dismantling, wind turbine, optimization model

Currently used methods for factory layout planning are limited in their evaluation methods. Factory evaluation is either qualitative or quantitative, but limited to a few objectives. These deficits were overcome by the development of a quantitative, multidimensional ad hoc factory evaluation method. On this basis, it is now possible to develop a method for factory layout planning that reduces the planning effort and significantly increases the quality of the solution.

facility layout planning, factory planning, operations research, mathematical modelling

Rising and increasingly volatile energy prices resulting from increased power feeds from renewable sources such as solar and wind energy are confronting manufacturers with new challenges. If these companies procure their power supplies at ?uctuating short-term prices from electricity exchanges or through energy purchasing pools, they can in?uence the result-ing energy costs through production control via its actuating variables while energy consumption remains constant. A form of sequencing that decides at short notice which order will be processed next shows particularly high potential. The energy price-oriented sequencing rule that is introduced in this article prioritises orders with a high energy requirement at times when energy prices are low and gives precedence to orders that require less energy at times when energy prices are high, without neglecting the scheduled completion deadline. However, this sequencing rule can only be applied e?ectively under certain preconditions. These are elaborated in this article by means of a simulation study that will con?rm the way the rule functions.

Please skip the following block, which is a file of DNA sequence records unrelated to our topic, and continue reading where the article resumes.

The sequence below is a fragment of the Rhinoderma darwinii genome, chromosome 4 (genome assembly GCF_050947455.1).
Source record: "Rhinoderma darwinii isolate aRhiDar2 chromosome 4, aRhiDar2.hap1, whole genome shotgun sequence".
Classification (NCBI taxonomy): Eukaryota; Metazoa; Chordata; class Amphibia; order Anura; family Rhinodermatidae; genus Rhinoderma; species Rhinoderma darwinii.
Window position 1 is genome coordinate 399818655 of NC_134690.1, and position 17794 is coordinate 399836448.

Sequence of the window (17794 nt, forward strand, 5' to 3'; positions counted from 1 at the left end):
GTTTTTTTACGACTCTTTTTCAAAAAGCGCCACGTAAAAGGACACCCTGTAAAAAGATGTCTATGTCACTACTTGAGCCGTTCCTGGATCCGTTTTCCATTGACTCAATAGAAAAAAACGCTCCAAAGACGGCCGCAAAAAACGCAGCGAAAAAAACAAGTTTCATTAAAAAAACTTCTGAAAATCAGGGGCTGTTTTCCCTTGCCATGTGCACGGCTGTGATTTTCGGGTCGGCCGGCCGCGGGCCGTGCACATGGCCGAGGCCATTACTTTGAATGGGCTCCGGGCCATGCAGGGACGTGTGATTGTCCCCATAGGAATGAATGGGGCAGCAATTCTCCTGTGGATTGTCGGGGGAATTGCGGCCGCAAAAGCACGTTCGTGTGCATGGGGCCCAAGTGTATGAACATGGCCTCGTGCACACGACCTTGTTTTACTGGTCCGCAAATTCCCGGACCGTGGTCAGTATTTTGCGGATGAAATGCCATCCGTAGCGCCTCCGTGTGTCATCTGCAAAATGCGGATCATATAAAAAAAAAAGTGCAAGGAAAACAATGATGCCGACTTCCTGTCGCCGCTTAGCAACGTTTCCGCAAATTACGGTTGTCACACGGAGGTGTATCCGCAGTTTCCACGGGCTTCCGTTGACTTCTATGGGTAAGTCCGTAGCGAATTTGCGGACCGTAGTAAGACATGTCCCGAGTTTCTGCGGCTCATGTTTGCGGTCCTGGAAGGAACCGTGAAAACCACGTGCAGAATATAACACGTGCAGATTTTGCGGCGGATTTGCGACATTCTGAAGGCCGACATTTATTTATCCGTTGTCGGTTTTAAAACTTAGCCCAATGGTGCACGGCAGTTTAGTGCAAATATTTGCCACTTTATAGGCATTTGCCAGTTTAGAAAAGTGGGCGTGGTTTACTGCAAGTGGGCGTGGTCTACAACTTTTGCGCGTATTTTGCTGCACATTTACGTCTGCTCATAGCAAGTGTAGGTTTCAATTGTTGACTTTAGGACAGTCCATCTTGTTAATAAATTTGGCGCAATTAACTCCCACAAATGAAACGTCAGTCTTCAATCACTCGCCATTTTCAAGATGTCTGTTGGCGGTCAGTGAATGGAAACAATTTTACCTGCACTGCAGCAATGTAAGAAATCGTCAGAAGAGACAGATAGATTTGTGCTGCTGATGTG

production planning and control, manufacturing control, sequencing, energy costs